Posts Tagged ‘sherlock holmes’
This weeks Fangirl Radio could be called “A Study in Sherlock” and to celebrate here’s a wallpaper featuring the faces of those who’ve called 221 B Baker St. home over the years. Be sure to join us on Thursday at 7pm Central. We’ll make sure Mrs. Hudson let’s you in. www.jackaloperadio.com
CBS has kicked off what is expected to be a busy week by ordering two drama projects to pilot. The first, Elementary, is a modern take on the cases of Sherlock Holmes, with the detective now living in New York City. Robert Doherty will write and executive produce the CBS TV Studios project, with CBS vet Sarah Timberman (A Gifted Man, Unforgettable) and Carl Beverly on board as executive producers
Uh, I hate to break it to them, but they need to meet this guy:
Ready for a massive close up of Robert Downey Jr? Okay
So there’s that out of the way. Now…on to the new shots from the new film and the synopsis that basically tells EVERYTHING.
Robert Downey Jr. reprises his role as the world’s most famous detective, Sherlock Holmes, and Jude Law returns as his formidable colleague, Dr. Watson, in Sherlock Holmes: A Game of Shadows.
Sherlock Holmes has always been the smartest man in the room…until now. There is a new criminal mastermind at large—Professor Moriarty (Jared Harris)—and not only is he Holmes’ intellectual equal, but his capacity for evil, coupled with a complete lack of conscience, may actually give him an advantage over the renowned detective.
When the Crown Prince of Austria is found dead, the evidence, as construed by Inspector Lestrade (Eddie Marsan), points to suicide. But Sherlock Holmes deduces that the prince has been the victim of murder—a murder that is only one piece of a larger and much more portentous puzzle, designed by one Professor Moriarty.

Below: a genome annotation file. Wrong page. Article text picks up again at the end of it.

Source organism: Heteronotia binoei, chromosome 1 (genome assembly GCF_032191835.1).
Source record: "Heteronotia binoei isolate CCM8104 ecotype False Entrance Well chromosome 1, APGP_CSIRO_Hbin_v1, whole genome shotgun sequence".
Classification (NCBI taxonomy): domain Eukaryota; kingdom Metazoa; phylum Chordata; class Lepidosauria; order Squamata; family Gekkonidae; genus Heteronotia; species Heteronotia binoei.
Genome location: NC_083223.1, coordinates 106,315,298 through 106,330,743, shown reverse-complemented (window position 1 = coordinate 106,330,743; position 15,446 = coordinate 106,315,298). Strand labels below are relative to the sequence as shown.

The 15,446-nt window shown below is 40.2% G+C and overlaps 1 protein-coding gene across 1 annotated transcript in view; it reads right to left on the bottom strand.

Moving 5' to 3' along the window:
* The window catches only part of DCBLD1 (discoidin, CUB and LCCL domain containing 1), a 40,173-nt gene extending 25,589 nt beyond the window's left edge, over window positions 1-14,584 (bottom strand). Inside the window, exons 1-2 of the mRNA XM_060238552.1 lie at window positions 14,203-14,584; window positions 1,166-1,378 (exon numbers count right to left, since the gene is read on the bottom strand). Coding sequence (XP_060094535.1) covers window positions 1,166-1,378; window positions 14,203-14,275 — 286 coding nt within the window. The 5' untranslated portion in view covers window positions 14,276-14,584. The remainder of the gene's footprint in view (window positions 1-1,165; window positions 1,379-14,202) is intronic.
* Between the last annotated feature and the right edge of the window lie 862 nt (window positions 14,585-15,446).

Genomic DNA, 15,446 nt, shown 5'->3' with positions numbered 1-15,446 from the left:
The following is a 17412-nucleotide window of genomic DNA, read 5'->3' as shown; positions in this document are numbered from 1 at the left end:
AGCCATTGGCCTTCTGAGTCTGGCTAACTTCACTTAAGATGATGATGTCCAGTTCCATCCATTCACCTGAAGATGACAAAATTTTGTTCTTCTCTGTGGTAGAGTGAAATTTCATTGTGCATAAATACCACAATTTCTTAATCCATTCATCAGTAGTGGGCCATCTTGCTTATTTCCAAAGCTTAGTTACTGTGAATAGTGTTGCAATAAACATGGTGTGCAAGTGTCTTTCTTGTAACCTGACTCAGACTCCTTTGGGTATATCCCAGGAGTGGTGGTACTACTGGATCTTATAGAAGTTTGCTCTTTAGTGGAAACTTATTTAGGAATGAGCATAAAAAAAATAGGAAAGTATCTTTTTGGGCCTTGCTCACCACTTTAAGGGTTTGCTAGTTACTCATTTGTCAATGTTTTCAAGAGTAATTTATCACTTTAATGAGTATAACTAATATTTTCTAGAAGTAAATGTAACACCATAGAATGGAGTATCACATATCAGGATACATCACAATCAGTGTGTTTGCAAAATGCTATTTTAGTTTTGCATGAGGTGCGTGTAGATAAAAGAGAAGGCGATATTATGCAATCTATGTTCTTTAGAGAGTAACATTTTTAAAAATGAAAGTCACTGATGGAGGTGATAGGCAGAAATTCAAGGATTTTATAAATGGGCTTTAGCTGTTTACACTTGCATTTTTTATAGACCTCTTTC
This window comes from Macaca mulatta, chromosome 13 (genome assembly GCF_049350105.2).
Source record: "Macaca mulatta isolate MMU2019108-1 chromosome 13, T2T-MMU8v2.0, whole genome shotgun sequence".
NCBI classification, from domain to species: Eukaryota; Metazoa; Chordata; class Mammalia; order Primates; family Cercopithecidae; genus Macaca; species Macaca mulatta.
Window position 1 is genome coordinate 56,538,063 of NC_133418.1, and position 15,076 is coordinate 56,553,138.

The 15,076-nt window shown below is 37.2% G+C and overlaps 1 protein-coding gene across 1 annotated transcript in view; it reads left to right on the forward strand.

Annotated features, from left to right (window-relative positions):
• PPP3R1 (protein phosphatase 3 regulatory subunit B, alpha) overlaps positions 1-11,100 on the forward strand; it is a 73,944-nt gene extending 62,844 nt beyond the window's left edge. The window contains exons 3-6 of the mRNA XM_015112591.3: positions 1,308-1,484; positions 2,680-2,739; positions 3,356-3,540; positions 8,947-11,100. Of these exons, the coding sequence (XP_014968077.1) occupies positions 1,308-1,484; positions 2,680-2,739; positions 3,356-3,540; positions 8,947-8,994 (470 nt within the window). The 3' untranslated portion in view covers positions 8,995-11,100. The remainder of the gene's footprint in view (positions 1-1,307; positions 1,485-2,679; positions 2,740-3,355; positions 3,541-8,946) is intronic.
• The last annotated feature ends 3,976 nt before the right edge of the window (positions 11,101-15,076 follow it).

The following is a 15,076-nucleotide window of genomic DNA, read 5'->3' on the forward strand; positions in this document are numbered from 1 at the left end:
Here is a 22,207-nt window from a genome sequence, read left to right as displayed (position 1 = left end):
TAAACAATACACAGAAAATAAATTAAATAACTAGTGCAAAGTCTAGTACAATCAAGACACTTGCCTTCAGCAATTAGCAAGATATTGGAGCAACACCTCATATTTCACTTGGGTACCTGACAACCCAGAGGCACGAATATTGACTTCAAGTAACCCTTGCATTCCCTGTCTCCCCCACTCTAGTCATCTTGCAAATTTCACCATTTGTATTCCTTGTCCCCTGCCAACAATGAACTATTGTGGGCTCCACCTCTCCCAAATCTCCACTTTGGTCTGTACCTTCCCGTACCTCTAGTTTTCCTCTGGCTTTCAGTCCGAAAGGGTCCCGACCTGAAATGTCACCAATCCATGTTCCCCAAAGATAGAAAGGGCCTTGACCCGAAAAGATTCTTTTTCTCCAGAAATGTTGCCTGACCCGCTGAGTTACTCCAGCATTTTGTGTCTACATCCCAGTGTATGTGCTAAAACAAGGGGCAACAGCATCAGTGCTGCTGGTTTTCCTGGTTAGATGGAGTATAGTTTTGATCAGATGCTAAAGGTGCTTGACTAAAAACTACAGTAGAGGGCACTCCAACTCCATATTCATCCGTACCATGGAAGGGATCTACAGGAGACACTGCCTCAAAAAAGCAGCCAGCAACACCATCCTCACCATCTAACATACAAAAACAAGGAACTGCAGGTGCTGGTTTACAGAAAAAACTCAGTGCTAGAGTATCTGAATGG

Mixing business with pleasure, Holmes tracks the clues to an underground gentlemen’s club, where he and his brother, Mycroft Holmes (Stephen Fry) are toasting Dr. Watson on his last night of bachelorhood. It is there that Holmes encounters Sim (Noomi Rapace), a Gypsy fortune teller, who sees more than she is telling and whose unwitting involvement in the prince’s murder makes her the killer’s next target. Holmes barely manages to save her life and, in return, she reluctantly agrees to help him.
The investigation becomes ever more dangerous as it leads Holmes, Watson and Sim across the continent, from England to France to Germany and finally to Switzerland. But the cunning Moriarty is always one step ahead as he spins a web of death and destruction—all part of a greater plan that, if he succeeds, will change the course of history.
Filmmaker Guy Ritchie returns to direct “Sherlock Holmes: A Game of Shadows,” the follow-up to the smash hit “Sherlock Holmes.” The sequel also reunites producers Joel Silver, Lionel Wigram, Susan Downey and Dan Lin. Bruce Berman serves as executive producer, with Steve Clark-Hall co-producing.
Jared Harris (TV’s “Mad Men,” “The Curious Case of Benjamin Button”) joins the cast as the notorious Professor Moriarty. Also joining the cast, in her first English-speaking role, is Swedish actress Noomi Rapace, who gained international attention in the Swedish film “The Girl with the Dragon Tattoo.” Stephen Fry (“Alice in Wonderland,” “Harry Potter and the Goblet of Fire”) plays Mycroft Holmes, Sherlock’s older brother.
Additional cast members returning from the first film include Eddie Marsan as Inspector Lestrade; Kelly Reilly as Watson’s bride, Mary Morstan; and Geraldine James as Holmes’s long-suffering landlady, Mrs. Hudson. “Sherlock Holmes: A Game of Shadows” is written by Michele Mulroney & Kieran Mulroney. Sherlock Holmes and Dr. Watson were created by the late Sir Arthur Conan Doyle, and appear in stories and novels by him.
Warner Bros. Pictures presents, in association with Village Roadshow Pictures, a Silver Pictures Production, in association with Wigram Productions, a Guy Ritchie Film, “Sherlock Holmes: A Game of Shadows.”
The film will be distributed worldwide beginning December 16, 2011, by Warner Bros. Pictures, a Warner Bros. Entertainment Company, and in select territories by Village Roadshow Pictures.
Yes, you read that right. Some sweet, angelic person has uploaded the entire stage play that was broadcast on HBO(yes, the cable network) years ago starring Frank Langella (fresh from Dracula) as Sherlock Holmes.
Langella isn’t the only face you’ll recognize. Dwight Schultz (he of the A-Team and STTNG) as well as Stephen Collins (also of Star Trek: The Motion Picture and Tales of the Gold Monkey…and yes 7th Heaven) also star.
This is one of those treasures you’ll never find on a conventional DVD release. Enjoy it. The entire play seems to be up. Here’s Act 1 Part 1
Thanks to Filmdrunk we get the news that Stephen Fry will be playing Sherlock Holmes (possibly) smarter brother Mycroft in the next Robert Downey Jr. starring sequel.